Six Months of SICP

Still Slowly, Still Steadily

Last summer, I decided to work through SICP, at least through the first two chapters, and probably also through the third. I wrote about my progress after the first month. Back then, I established a daily habit, but was also a bit pessimistic whether or not I’d stick to it. I worked three days for the company, teached two days a week, and on the weekends, I had to prepare the lessons for the next week. I also knew that I was moving to a new place in October. So how could I possibly continue with my daily efforts?

To this day, I didn’t miss a single day. Even on the day of our move, I was able to do an exercise. I installed MIT Scheme, Emacs, and Geiser on a laptop a couple of days before, and I pushed my commit through a hotspot provided by my smartphone. I kept using this setup until a proper internet connection was established in my new flat.

Fortunately, I wasn’t sick for a single day, besides the occasional headaches. But since I worked on SICP as the first thing in the morning, nothing could really get in its way. I made it a priority, and so it worked out fine. However, I sometimes had to work on SICP in the train on my way to work or back home, but I did at least one commit every day. Sometimes it was just an entry into my diary that I read a couple of pages, but usually I also committed code. On some exercises, I had to work many days, sometimes about a week or so. But the most important thing was to start the editor, to look at the code, and at least to try it.


The second chapter had fewer mathematical proofs and exercises where I needed to trace long chains of function calls. It was very hard, nonetheless.

So chapter 2 offered quite some challanges; the first due to the short lifespan of technology, the second one, I daresay, due to some didactic imperfections. I learned a lot about functional programming in the chapter, and writing tail-call optimized recursive functions really became second nature to me.

I’ve spent six months on two chapters and worked through 216 pages. The book has five chapters on 610 pages, i.e. three chapters on almost 400 pages are left. If I’d continue at the current pace, I could finish SICP roughly at the end of the year, if not later.

What’s Next?

My initial plan was to do at least the first two chapters, but probably also the third one. The subjects of the third chapter—state, scope, data structures, concurrency, and streams—are important concepts that well transfer to other functional programming languages and environments. It’s also one of the biggest chapters with 140 pages.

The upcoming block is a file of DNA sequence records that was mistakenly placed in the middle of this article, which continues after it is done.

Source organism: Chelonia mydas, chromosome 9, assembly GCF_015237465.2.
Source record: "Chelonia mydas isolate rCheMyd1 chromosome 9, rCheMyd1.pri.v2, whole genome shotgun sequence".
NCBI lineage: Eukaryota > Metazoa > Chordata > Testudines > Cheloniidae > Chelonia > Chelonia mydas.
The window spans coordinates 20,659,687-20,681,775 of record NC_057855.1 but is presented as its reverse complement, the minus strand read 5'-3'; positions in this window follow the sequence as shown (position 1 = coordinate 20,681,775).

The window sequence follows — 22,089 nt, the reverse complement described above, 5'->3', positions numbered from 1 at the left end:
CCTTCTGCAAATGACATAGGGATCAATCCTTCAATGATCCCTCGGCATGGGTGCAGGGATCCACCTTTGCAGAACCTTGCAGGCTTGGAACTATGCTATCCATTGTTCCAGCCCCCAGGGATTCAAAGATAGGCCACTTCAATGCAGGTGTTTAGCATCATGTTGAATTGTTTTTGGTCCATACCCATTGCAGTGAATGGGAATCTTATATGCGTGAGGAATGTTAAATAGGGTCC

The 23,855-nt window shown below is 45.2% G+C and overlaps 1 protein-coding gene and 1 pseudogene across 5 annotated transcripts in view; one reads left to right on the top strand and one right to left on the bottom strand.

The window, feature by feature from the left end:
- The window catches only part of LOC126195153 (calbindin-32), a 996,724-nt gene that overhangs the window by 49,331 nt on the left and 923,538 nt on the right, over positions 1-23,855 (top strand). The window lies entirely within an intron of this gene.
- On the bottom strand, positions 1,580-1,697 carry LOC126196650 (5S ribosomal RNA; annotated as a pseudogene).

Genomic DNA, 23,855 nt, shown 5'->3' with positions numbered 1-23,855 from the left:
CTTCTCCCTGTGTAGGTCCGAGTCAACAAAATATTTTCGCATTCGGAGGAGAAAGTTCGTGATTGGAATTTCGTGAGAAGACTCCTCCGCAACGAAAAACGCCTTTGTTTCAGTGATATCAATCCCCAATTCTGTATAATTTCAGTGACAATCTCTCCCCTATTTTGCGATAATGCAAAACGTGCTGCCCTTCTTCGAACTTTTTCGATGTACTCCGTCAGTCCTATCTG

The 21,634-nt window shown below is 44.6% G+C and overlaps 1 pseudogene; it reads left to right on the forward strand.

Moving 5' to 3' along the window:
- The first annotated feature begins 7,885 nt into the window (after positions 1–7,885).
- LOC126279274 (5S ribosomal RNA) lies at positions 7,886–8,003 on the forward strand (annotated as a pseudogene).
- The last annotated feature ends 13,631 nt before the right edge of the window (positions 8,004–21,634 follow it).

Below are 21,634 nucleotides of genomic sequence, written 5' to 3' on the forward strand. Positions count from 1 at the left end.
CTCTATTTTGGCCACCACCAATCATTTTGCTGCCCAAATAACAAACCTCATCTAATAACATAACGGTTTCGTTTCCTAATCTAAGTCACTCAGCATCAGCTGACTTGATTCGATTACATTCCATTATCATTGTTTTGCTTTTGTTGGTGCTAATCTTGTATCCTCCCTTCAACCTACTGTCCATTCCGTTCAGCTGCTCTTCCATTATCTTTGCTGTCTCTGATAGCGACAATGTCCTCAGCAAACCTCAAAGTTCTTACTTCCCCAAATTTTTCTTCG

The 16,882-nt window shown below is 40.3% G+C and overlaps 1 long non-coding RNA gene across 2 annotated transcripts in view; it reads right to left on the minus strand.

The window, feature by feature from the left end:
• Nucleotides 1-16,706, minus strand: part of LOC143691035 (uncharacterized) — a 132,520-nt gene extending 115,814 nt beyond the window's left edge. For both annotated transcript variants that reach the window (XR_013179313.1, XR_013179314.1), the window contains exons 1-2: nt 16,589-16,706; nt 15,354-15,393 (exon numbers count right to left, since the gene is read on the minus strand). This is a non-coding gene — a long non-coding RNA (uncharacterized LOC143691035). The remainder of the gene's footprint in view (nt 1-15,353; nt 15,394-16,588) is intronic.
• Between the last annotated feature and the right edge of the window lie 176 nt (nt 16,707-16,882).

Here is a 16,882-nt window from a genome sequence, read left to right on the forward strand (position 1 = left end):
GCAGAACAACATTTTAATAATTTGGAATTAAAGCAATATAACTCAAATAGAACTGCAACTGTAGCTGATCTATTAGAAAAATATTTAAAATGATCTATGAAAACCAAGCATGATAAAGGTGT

The fourth chapter is about evaluation and the inner workings of LISP. The fifth chapter is about register machines and simulations. Those two chapters might lead to the often quoted LISP enlightment. However, I might consider a break after chapter 3. With this much Scheme exposure under my belt, I probably could pick up SICP again years later on chapter 4.

Chapter 3 might take three months, so I have plenty of time to consider my future plans. My long-term plan is to stick to functional programming, and I’d like to pursue my path on three different tracks:


Having finished at least three of the five chapters of SICP, I’ll probably leave Scheme behind and try out different LISPs:

  1. Clojure: I already used it for some toy examples (computing soccer league tables, simulating the Game of Life), and it yielded very concise code. This would be a practical choice that could also be used for writing web applications.
  2. Racket: Its Scheme dialect comes with nice additions such as hash tables and support for concurrent programming, and might be even useful for very practical things.


I had some exposure to Standard ML and Haskell before, and I consider its type system to be extremely helpful, especially when I look at the messy arithmetic package I was developing in chapter 2 of SICP. There are a lot languages in the ML family, of which I consider the following the most interesting:

  1. Elm: A domain-specific language for writing web frontends that compile to JavaScript. I worked through some basic examples, but the clean way of handling state really impressed me. I’d like to rewrite some of my old JavaScript toy programs in Elm.
  2. Haskell: This I consider to be the holy grail of functional programming. I really want to figure out how to write real-world applications with a pure functional programming language.
  3. OCaml: This is supposed to be a more relaxed version of Haskell, which is quite close to Elm, and provides a compiler that produces rather fast binaries.


This was my initial motivation for functional programming, because it is also about my second pet subject: concurrency. So I have to learn it!

  1. Erlang: Even though Elixir is considered to be the primary choice nowadays, one needs to know the host language when dealing with the hosted language. The Prolog-like syntax doesn’t bother me at all; and the boiler-plate code doesn’t look too scary.
  2. Elixir: For web applications, I’d probably use Elixir instead of Erlang. Elixir comes with some really nice additions, such as nice tooling and the pipe operator.

So I have plenty of ideas, but I should stick to one subject at a time, to which I devote some daily practice. It worked quite well with SICP so far. And so it will for my next endeavour, hopefully!